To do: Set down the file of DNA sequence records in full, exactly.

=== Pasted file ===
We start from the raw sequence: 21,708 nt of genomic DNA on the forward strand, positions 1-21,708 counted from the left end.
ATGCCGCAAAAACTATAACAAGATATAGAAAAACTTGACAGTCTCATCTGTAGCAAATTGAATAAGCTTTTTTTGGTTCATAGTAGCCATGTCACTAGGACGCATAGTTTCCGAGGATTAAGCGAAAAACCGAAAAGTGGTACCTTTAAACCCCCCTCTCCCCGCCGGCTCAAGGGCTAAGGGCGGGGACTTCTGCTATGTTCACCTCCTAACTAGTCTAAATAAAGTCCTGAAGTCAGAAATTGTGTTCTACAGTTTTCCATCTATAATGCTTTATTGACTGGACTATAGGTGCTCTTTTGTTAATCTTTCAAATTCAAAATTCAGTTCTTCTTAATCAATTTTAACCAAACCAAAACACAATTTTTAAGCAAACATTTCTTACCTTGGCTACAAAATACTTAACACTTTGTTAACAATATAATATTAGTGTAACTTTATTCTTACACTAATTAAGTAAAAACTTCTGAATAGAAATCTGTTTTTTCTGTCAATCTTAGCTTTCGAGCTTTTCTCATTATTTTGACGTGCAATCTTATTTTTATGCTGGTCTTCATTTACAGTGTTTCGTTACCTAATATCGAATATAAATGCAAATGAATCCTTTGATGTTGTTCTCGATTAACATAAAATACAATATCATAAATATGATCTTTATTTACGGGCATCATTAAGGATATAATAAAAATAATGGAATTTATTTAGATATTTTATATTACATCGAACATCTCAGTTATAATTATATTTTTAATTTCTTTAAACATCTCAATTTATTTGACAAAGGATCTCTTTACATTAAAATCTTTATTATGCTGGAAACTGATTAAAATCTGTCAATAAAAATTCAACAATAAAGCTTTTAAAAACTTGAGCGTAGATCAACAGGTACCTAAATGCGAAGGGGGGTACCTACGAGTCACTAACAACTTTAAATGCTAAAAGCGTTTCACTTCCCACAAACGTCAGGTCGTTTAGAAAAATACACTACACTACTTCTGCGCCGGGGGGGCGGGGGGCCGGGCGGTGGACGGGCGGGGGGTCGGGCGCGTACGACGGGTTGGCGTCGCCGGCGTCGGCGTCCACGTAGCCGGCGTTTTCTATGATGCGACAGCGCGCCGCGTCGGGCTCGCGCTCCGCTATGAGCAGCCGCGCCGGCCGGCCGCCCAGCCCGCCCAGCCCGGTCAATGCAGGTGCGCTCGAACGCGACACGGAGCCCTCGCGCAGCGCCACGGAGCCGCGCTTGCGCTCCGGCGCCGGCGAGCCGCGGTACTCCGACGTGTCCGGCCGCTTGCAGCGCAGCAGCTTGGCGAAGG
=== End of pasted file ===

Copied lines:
We start from the raw sequence: 21,708 nt of genomic DNA on the forward strand, positions 1-21,708 counted from the left end.
ATGCCGCAAAAACTATAACAAGATATAGAAAAACTTGACAGTCTCATCTGTAGCAAATTGAATAAGCTTTTTTTGGTTCATAGTAGCCATGTCACTAGGACGCATAGTTTCCGAGGATTAAGCGAAAAACCGAAAAGTGGTACCTTTAAACCCCCCTCTCCCCGCCGGCTCAAGGGCTAAGGGCGGGGACTTCTGCTATGTTCACCTCCTAACTAGTCTAAATAAAGTCCTGAAGTCAGAAATTGTGTTCTACAGTTTTCCATCTATAATGCTTTATTGACTGGACTATAGGTGCTCTTTTGTTAATCTTTCAAATTCAAAATTCAGTTCTTCTTAATCAATTTTAACCAAACCAAAACACAATTTTTAAGCAAACATTTCTTACCTTGGCTACAAAATACTTAACACTTTGTTAACAATATAATATTAGTGTAACTTTATTCTTACACTAATTAAGTAAAAACTTCTGAATAGAAATCTGTTTTTTCTGTCAATCTTAGCTTTCGAGCTTTTCTCATTATTTTGACGTGCAATCTTATTTTTATGCTGGTCTTCATTTACAGTGTTTCGTTACCTAATATCGAATATAAATGCAAATGAATCCTTTGATGTTGTTCTCGATTAACATAAAATACAATATCATAAATATGATCTTTATTTACGGGCATCATTAAGGATATAATAAAAATAATGGAATTTATTTAGATATTTTATATTACATCGAACATCTCAGTTATAATTATATTTTTAATTTCTTTAAACATCTCAATTTATTTGACAAAGGATCTCTTTACATTAAAATCTTTATTATGCTGGAAACTGATTAAAATCTGTCAATAAAAATTCAACAATAAAGCTTTTAAAAACTTGAGCGTAGATCAACAGGTACCTAAATGCGAAGGGGGGTACCTACGAGTCACTAACAACTTTAAATGCTAAAAGCGTTTCACTTCCCACAAACGTCAGGTCGTTTAGAAAAATACACTACACTACTTCTGCGCCGGGGGGGCGGGGGGCCGGGCGGTGGACGGGCGGGGGGTCGGGCGCGTACGACGGGTTGGCGTCGCCGGCGTCGGCGTCCACGTAGCCGGCGTTTTCTATGATGCGACAGCGCGCCGCGTCGGGCTCGCGCTCCGCTATGAGCAGCCGCGCCGGCCGGCCGCCCAGCCCGCCCAGCCCGGTCAATGCAGGTGCGCTCGAACGCGACACGGAGCCCTCGCGCAGCGCCACGGAGCCGCGCTTGCGCTCCGGCGCCGGCGAGCCGCGGTACTCCGACGTGTCCGGCCGCTTGCAGCGCAGCAGCTTGGCGAAGG